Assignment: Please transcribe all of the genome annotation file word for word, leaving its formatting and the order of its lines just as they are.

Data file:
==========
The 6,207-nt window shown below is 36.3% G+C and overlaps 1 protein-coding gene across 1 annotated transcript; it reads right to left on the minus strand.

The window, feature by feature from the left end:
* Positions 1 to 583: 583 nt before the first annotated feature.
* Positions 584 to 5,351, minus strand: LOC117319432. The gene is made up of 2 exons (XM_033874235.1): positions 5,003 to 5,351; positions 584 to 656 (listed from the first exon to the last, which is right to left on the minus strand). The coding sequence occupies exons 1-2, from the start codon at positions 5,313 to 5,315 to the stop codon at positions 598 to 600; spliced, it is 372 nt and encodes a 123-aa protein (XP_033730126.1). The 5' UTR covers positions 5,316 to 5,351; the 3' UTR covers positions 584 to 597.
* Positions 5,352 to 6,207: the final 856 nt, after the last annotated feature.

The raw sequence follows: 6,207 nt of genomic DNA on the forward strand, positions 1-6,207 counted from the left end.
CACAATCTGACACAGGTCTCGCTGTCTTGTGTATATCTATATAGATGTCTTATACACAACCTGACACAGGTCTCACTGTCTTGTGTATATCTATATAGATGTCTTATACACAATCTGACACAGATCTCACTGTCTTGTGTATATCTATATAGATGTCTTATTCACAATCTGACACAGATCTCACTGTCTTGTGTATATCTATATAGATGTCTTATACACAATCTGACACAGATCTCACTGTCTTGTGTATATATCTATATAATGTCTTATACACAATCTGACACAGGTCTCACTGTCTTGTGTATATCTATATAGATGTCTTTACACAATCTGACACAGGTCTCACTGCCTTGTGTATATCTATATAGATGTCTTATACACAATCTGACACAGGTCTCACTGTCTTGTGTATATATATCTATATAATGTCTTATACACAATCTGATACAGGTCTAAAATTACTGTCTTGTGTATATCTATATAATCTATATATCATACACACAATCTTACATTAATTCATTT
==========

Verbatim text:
The 6,207-nt window shown below is 36.3% G+C and overlaps 1 protein-coding gene across 1 annotated transcript; it reads right to left on the minus strand.

The window, feature by feature from the left end:
* Positions 1 to 583: 583 nt before the first annotated feature.
* Positions 584 to 5,351, minus strand: LOC117319432. The gene is made up of 2 exons (XM_033874235.1): positions 5,003 to 5,351; positions 584 to 656 (listed from the first exon to the last, which is right to left on the minus strand). The coding sequence occupies exons 1-2, from the start codon at positions 5,313 to 5,315 to the stop codon at positions 598 to 600; spliced, it is 372 nt and encodes a 123-aa protein (XP_033730126.1). The 5' UTR covers positions 5,316 to 5,351; the 3' UTR covers positions 584 to 597.
* Positions 5,352 to 6,207: the final 856 nt, after the last annotated feature.

The raw sequence follows: 6,207 nt of genomic DNA on the forward strand, positions 1-6,207 counted from the left end.
CACAATCTGACACAGGTCTCGCTGTCTTGTGTATATCTATATAGATGTCTTATACACAACCTGACACAGGTCTCACTGTCTTGTGTATATCTATATAGATGTCTTATACACAATCTGACACAGATCTCACTGTCTTGTGTATATCTATATAGATGTCTTATTCACAATCTGACACAGATCTCACTGTCTTGTGTATATCTATATAGATGTCTTATACACAATCTGACACAGATCTCACTGTCTTGTGTATATATCTATATAATGTCTTATACACAATCTGACACAGGTCTCACTGTCTTGTGTATATCTATATAGATGTCTTTACACAATCTGACACAGGTCTCACTGCCTTGTGTATATCTATATAGATGTCTTATACACAATCTGACACAGGTCTCACTGTCTTGTGTATATATATCTATATAATGTCTTATACACAATCTGATACAGGTCTAAAATTACTGTCTTGTGTATATCTATATAATCTATATATCATACACACAATCTTACATTAATTCATTT